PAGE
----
by Pastor Reid Matthias
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Like the appearance of a rainbow in the clouds on a rainy day, so was the radiance around him (Ezekiel 1:28a).
When I was young, my parents showed me depictions of what God the Father looked like. Universally, it was presented as an old white man with a flowing grey beard, sitting rigidly on a golden throne, and more often than not, he looked pretty angry.
For the longest while, because of this depiction, I was always afraid that God the Grumpy Grandfather was this close to smiting me for the things I did wrong.
Fast forward 40 years.
In the Prep class of my school, the children were asked to draw a picture of what they thought God looked like and then write a sentence about it. Here are some of the results:
I think God is flying in the sky. He gives presents.
God has big ears, so he can hear everyone.
God is like a sheep.
I think God is a girl, and she is outside playing.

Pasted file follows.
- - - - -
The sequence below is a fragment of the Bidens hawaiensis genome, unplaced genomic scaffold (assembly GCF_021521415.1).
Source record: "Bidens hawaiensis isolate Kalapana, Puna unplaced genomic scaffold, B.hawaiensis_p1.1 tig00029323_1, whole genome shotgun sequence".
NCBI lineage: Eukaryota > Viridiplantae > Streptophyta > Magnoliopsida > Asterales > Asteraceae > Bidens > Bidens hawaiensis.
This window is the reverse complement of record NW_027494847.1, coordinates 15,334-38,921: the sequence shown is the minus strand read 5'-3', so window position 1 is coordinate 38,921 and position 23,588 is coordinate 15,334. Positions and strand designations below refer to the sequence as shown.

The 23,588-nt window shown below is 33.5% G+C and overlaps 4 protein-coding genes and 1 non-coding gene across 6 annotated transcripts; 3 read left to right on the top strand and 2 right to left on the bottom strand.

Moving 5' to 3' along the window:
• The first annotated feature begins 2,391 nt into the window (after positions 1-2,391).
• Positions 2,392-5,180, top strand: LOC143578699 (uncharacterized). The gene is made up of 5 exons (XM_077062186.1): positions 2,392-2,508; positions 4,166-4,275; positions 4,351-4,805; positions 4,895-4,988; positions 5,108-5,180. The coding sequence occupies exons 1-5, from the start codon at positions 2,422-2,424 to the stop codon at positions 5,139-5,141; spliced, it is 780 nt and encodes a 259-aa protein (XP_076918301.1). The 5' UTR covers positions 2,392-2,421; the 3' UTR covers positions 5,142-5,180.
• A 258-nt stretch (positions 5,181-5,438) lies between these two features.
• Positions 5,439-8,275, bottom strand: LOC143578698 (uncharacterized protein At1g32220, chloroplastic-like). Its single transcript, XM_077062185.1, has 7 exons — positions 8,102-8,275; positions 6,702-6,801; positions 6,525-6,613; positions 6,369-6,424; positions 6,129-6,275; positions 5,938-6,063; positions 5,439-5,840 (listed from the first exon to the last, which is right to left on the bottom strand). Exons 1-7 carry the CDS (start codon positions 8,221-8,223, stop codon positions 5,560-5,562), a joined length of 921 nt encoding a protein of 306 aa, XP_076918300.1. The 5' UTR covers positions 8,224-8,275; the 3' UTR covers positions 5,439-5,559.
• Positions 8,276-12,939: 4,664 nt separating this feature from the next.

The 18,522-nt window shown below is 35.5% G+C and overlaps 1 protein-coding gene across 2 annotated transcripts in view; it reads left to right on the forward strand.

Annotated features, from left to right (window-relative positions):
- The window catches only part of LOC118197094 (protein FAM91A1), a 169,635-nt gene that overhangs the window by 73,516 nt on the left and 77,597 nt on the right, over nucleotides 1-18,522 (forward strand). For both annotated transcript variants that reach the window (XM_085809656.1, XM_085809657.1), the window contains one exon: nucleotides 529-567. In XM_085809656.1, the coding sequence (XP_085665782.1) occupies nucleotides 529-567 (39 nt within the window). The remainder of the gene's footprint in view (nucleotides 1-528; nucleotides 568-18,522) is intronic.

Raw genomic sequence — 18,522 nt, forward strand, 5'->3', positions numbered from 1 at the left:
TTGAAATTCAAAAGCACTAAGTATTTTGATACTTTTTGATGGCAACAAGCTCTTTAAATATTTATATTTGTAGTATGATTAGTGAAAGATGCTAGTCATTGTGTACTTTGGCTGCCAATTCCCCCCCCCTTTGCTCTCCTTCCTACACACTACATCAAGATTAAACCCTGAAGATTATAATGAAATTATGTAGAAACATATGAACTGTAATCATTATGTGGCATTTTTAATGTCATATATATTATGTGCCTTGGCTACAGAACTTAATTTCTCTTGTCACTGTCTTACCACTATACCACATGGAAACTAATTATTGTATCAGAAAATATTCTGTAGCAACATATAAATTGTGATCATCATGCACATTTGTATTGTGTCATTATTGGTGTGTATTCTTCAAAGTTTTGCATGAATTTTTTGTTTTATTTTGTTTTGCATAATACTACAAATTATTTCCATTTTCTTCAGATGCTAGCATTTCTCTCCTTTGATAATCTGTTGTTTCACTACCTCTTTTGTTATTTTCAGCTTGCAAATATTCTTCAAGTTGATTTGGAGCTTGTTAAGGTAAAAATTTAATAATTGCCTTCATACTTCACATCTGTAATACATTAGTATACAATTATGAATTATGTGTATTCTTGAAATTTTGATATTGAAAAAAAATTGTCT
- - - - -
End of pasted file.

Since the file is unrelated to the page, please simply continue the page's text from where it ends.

I think God is a golden cloud, and he flies everywhere.
Amazingly, Levi comes closest to Ezekiel’s vision of ‘the appearance of the likeness of the glory of the Lord’ (verse 28b). Sitting on the throne is a human-like figure, from the waist up, glowing metal, and from the waist down, fire. The figure seems to be on an iridescent throne above everything.
When I ponder Ezekiel’s vision, I wonder what it will be like to eventually see the appearance of God. Will I fall facedown like Ezekiel? Will I be overwhelmed with joy? Will I be frightened?
Maybe we all will be surprised about what God looks like. But I don’t think we’ll be surprised what God is like. Merciful, gracious, forgiving, slow-to-anger and abounding in steadfast love. Regardless of what God’s appearance is like, we know that in Jesus, we have access to God’s Spirit.
That’s something to be thankful for.
Heavenly Father, reveal your heart to me, please. Remind me again of your mercy, forgiveness, grace and abounding love. Amen.
Reid Matthias is the school pastor at St Andrews Lutheran College in Tallebudgera, Queensland. Reid is married to Christine, who is part of the Grow Ministries team. Together, they have raised three incredible daughters, Elsa, Josephine and Greta. Dedicated to the written word, Reid has recently published his fourth novel, Blank Spaces, maintains the blog ireid.blogspot.com and regularly contributes to The Lutheran magazine.